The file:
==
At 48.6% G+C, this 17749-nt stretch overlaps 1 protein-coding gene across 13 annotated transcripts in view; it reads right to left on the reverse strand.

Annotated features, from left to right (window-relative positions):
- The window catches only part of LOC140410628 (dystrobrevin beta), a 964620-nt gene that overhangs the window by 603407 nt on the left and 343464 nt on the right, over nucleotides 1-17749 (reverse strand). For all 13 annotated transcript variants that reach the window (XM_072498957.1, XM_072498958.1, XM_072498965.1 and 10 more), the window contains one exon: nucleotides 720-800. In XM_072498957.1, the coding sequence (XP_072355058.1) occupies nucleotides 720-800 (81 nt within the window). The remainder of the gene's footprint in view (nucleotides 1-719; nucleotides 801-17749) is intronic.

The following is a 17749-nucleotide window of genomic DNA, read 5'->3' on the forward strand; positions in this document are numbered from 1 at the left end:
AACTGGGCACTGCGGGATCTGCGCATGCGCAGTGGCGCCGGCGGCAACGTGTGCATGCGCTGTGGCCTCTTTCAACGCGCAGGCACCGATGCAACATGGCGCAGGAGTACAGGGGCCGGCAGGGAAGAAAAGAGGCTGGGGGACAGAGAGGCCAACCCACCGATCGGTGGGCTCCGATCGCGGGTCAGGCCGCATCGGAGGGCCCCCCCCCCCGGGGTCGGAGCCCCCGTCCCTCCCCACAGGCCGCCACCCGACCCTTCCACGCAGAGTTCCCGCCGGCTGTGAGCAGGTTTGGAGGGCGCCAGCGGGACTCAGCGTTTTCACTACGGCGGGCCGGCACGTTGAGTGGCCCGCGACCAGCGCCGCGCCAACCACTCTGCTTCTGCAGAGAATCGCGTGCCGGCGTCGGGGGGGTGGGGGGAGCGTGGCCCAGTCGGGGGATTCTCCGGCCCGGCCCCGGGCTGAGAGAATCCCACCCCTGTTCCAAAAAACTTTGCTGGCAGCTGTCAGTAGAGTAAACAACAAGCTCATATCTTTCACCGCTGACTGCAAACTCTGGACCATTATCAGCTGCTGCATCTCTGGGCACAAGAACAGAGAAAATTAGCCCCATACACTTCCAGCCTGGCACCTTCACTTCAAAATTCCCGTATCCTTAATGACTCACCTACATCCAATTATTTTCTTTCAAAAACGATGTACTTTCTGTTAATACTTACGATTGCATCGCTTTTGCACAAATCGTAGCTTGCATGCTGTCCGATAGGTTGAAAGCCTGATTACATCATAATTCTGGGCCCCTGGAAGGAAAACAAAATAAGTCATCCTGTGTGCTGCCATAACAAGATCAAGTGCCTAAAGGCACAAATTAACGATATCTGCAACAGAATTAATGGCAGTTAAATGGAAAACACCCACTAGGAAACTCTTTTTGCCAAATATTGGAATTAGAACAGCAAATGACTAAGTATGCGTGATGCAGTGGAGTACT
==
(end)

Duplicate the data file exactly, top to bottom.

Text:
At 48.6% G+C, this 17749-nt stretch overlaps 1 protein-coding gene across 13 annotated transcripts in view; it reads right to left on the reverse strand.

Annotated features, from left to right (window-relative positions):
- The window catches only part of LOC140410628 (dystrobrevin beta), a 964620-nt gene that overhangs the window by 603407 nt on the left and 343464 nt on the right, over nucleotides 1-17749 (reverse strand). For all 13 annotated transcript variants that reach the window (XM_072498957.1, XM_072498958.1, XM_072498965.1 and 10 more), the window contains one exon: nucleotides 720-800. In XM_072498957.1, the coding sequence (XP_072355058.1) occupies nucleotides 720-800 (81 nt within the window). The remainder of the gene's footprint in view (nucleotides 1-719; nucleotides 801-17749) is intronic.

The following is a 17749-nucleotide window of genomic DNA, read 5'->3' on the forward strand; positions in this document are numbered from 1 at the left end:
AACTGGGCACTGCGGGATCTGCGCATGCGCAGTGGCGCCGGCGGCAACGTGTGCATGCGCTGTGGCCTCTTTCAACGCGCAGGCACCGATGCAACATGGCGCAGGAGTACAGGGGCCGGCAGGGAAGAAAAGAGGCTGGGGGACAGAGAGGCCAACCCACCGATCGGTGGGCTCCGATCGCGGGTCAGGCCGCATCGGAGGGCCCCCCCCCCCGGGGTCGGAGCCCCCGTCCCTCCCCACAGGCCGCCACCCGACCCTTCCACGCAGAGTTCCCGCCGGCTGTGAGCAGGTTTGGAGGGCGCCAGCGGGACTCAGCGTTTTCACTACGGCGGGCCGGCACGTTGAGTGGCCCGCGACCAGCGCCGCGCCAACCACTCTGCTTCTGCAGAGAATCGCGTGCCGGCGTCGGGGGGGTGGGGGGAGCGTGGCCCAGTCGGGGGATTCTCCGGCCCGGCCCCGGGCTGAGAGAATCCCACCCCTGTTCCAAAAAACTTTGCTGGCAGCTGTCAGTAGAGTAAACAACAAGCTCATATCTTTCACCGCTGACTGCAAACTCTGGACCATTATCAGCTGCTGCATCTCTGGGCACAAGAACAGAGAAAATTAGCCCCATACACTTCCAGCCTGGCACCTTCACTTCAAAATTCCCGTATCCTTAATGACTCACCTACATCCAATTATTTTCTTTCAAAAACGATGTACTTTCTGTTAATACTTACGATTGCATCGCTTTTGCACAAATCGTAGCTTGCATGCTGTCCGATAGGTTGAAAGCCTGATTACATCATAATTCTGGGCCCCTGGAAGGAAAACAAAATAAGTCATCCTGTGTGCTGCCATAACAAGATCAAGTGCCTAAAGGCACAAATTAACGATATCTGCAACAGAATTAATGGCAGTTAAATGGAAAACACCCACTAGGAAACTCTTTTTGCCAAATATTGGAATTAGAACAGCAAATGACTAAGTATGCGTGATGCAGTGGAGTACT